Monday, 20 May 2019

Catholic Reign of Terror: 

Documented cases of physical and sexual abuse at two Catholic schools, Ampleforth and Downside, raise the question - with all the other evidence from around the world - if there is not something intrinsic in Catholic theology and practice, that creates and encourages sadistic sexual deviancy, that might not be labelled 'Ritualistic Sexual Abuse' (RSA)? 

Or is it just the unavoidable consequence of incarcerating small boys with deviant men in an institutional setting, where homosexual or sadistic abuse is frowned upon? Below is reproduced the evidence from just Ampleforth that has come to light. There is little doubt that it was replicated thousands of times over in other institutional settings sufficient to assume it is a common risk to be guarded against.

In addition it reiterates the question as to how the specific complaints of the Hampstead children could have been so easily dismissed by police and courts alike when it so nearly fits the pattern described here. (Search 'Hampstead' and 'MacNeill' @ this blog)

The wider issue of repressed male sexuality, that will always find its outlet along lines determined by the subject's psychological make-up and past experience, often hidden or denied for social or professional reasons, influencing even subliminally career choices, cannot be ignored and must always be considered to be a potential factor in leading to obsessive attachment and inappropriate contact.

About two centuries ago British legislation was passed in an attempt to protect young children from dangerous factory conditions. Sadly no one thought to extend this to the dangers encountered by children as young as five or six in boarding schools and other institutional settings. The abandonment of young boys by parents to these brutal unforgiving regimes, is an unacknowledged national scandal, that is only slowly being revealed.

Now we learn (Times 18.5.2019) that two new reports published this week, have uncovered evidence of autistic children - the numbers of which have inexplicably mushroomed in the last half century - as young as ten being regularly detained and subjected to chemical and physical restraint. Seventy-five children were so treated 820 times in just one month last year, surely just the tip of a mistreatment 'iceberg'? 

With over 70,000 children in Local Authority 'care', ten times that number on the 'autism spectrum', and with well over 50,000 new detentions under the Mental Health Acts each year and increasing, in the context of privatised and under-funded facilities, the potential of mistreatment of disturbed children making their condition worse, is clear. https://digital.nhs.uk/data-and-information/publications/statistical/mental-health-act-statistics-annual-figures/2017-18-annual-figures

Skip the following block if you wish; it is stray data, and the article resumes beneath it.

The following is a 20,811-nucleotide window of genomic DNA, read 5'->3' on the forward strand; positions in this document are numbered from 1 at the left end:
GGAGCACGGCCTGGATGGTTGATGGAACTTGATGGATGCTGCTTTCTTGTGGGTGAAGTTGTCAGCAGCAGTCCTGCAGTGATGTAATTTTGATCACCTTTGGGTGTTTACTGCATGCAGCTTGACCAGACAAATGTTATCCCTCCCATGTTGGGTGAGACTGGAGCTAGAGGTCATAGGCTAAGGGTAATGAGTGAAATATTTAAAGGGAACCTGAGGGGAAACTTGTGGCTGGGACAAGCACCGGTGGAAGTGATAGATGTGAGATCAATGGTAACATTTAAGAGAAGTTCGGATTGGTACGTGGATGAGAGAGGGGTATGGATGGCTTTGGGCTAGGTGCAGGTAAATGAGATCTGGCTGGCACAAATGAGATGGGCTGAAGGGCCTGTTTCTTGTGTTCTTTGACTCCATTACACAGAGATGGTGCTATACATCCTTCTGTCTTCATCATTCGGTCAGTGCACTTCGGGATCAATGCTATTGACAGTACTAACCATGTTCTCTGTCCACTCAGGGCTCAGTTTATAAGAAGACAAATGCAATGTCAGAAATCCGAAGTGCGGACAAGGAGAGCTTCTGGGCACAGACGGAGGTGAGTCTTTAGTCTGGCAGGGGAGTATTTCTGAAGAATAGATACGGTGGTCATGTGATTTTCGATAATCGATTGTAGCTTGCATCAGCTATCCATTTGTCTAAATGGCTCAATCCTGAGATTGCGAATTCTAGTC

It is therefore very dangerous to assume that the issue of institutional abuse is either largely 'historic' or limited to Roman Catholic boarding schools, or even boarding schools in general. Recent cases in Rotherham and elsewhere outside these confines, prove this is a much wider, indeed endemic feature of our society and times. 

It may come as a shock to many that according to available statistics, more than 300,000 go missing each year in the UK.  Children between the ages of 12 and 17 make up for more than half of all missing people incidents. The government has never given this subject the attention it deserves so it is impossible to state with certainty how many are permanently lost and what happens to them. This rather puts into perspective the media attention and police resources afforded the one case of Madelaine McCann doesn't it?

The following is an unedited extract (other than the removal of footnotes) taken from the report (paragraphs 105 - 169) https://www.iicsa.org.uk/key-documents/6583/view/ampleforth-downside-investigation-report-august-2018.pdf
© Crown copyright 2018 The text of this document (this excludes, where present, the Royal Arms and all departmental or agency logos) may be reproduced free of charge in any format or medium provided that it is reproduced accurately and not in a misleading context.

Ampleforth and Downside (English Benedictine Congregation case study)  Investigation Report August 2018 

A report of the Inquiry Panel 
Professor Alexis Jay OBE; Professor Sir Malcolm Evans KCMG OBE; Ivor Frank; Drusilla Sharpling CBE.


Allegations

19. There have been a number of allegations of child sexual abuse at Ampleforth between the 1960s and the present day. However, with the exception of one or two cases, such as that of Fr Bernard Green in 1995, the vast majority only came to light as a result of developments following the Nolan Report in 2001 and Operation Ellipse in 2005, considered further below.